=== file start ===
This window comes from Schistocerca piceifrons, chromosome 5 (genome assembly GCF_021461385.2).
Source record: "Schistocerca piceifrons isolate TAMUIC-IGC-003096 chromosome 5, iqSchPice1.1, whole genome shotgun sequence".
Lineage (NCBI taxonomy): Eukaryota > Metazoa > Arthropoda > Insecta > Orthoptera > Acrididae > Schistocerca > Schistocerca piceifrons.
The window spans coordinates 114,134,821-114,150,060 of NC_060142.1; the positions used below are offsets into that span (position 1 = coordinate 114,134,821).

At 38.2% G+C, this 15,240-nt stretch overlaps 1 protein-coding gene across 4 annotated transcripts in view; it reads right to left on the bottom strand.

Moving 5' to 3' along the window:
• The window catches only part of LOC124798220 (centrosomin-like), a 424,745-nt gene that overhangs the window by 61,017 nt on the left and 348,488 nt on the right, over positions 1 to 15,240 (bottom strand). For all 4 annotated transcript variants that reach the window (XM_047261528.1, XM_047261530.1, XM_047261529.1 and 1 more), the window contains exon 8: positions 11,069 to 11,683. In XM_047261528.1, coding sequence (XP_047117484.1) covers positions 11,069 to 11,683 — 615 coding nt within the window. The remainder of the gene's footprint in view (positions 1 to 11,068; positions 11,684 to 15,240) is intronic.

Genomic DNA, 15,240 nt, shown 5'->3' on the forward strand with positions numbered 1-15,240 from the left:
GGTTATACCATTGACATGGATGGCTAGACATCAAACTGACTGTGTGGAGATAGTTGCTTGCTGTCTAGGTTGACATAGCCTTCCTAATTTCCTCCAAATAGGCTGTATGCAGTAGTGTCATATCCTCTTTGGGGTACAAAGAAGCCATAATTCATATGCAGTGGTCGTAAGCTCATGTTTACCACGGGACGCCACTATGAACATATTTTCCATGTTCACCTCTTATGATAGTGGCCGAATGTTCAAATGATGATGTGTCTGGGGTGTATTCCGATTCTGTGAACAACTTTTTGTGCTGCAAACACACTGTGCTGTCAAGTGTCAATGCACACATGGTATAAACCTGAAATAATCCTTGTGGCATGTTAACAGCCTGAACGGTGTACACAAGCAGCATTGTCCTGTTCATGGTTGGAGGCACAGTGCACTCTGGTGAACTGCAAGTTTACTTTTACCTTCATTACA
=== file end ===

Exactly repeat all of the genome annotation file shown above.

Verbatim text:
This window comes from Schistocerca piceifrons, chromosome 5 (genome assembly GCF_021461385.2).
Source record: "Schistocerca piceifrons isolate TAMUIC-IGC-003096 chromosome 5, iqSchPice1.1, whole genome shotgun sequence".
Lineage (NCBI taxonomy): Eukaryota > Metazoa > Arthropoda > Insecta > Orthoptera > Acrididae > Schistocerca > Schistocerca piceifrons.
The window spans coordinates 114,134,821-114,150,060 of NC_060142.1; the positions used below are offsets into that span (position 1 = coordinate 114,134,821).

At 38.2% G+C, this 15,240-nt stretch overlaps 1 protein-coding gene across 4 annotated transcripts in view; it reads right to left on the bottom strand.

Moving 5' to 3' along the window:
• The window catches only part of LOC124798220 (centrosomin-like), a 424,745-nt gene that overhangs the window by 61,017 nt on the left and 348,488 nt on the right, over positions 1 to 15,240 (bottom strand). For all 4 annotated transcript variants that reach the window (XM_047261528.1, XM_047261530.1, XM_047261529.1 and 1 more), the window contains exon 8: positions 11,069 to 11,683. In XM_047261528.1, coding sequence (XP_047117484.1) covers positions 11,069 to 11,683 — 615 coding nt within the window. The remainder of the gene's footprint in view (positions 1 to 11,068; positions 11,684 to 15,240) is intronic.

Genomic DNA, 15,240 nt, shown 5'->3' on the forward strand with positions numbered 1-15,240 from the left:
GGTTATACCATTGACATGGATGGCTAGACATCAAACTGACTGTGTGGAGATAGTTGCTTGCTGTCTAGGTTGACATAGCCTTCCTAATTTCCTCCAAATAGGCTGTATGCAGTAGTGTCATATCCTCTTTGGGGTACAAAGAAGCCATAATTCATATGCAGTGGTCGTAAGCTCATGTTTACCACGGGACGCCACTATGAACATATTTTCCATGTTCACCTCTTATGATAGTGGCCGAATGTTCAAATGATGATGTGTCTGGGGTGTATTCCGATTCTGTGAACAACTTTTTGTGCTGCAAACACACTGTGCTGTCAAGTGTCAATGCACACATGGTATAAACCTGAAATAATCCTTGTGGCATGTTAACAGCCTGAACGGTGTACACAAGCAGCATTGTCCTGTTCATGGTTGGAGGCACAGTGCACTCTGGTGAACTGCAAGTTTACTTTTACCTTCATTACA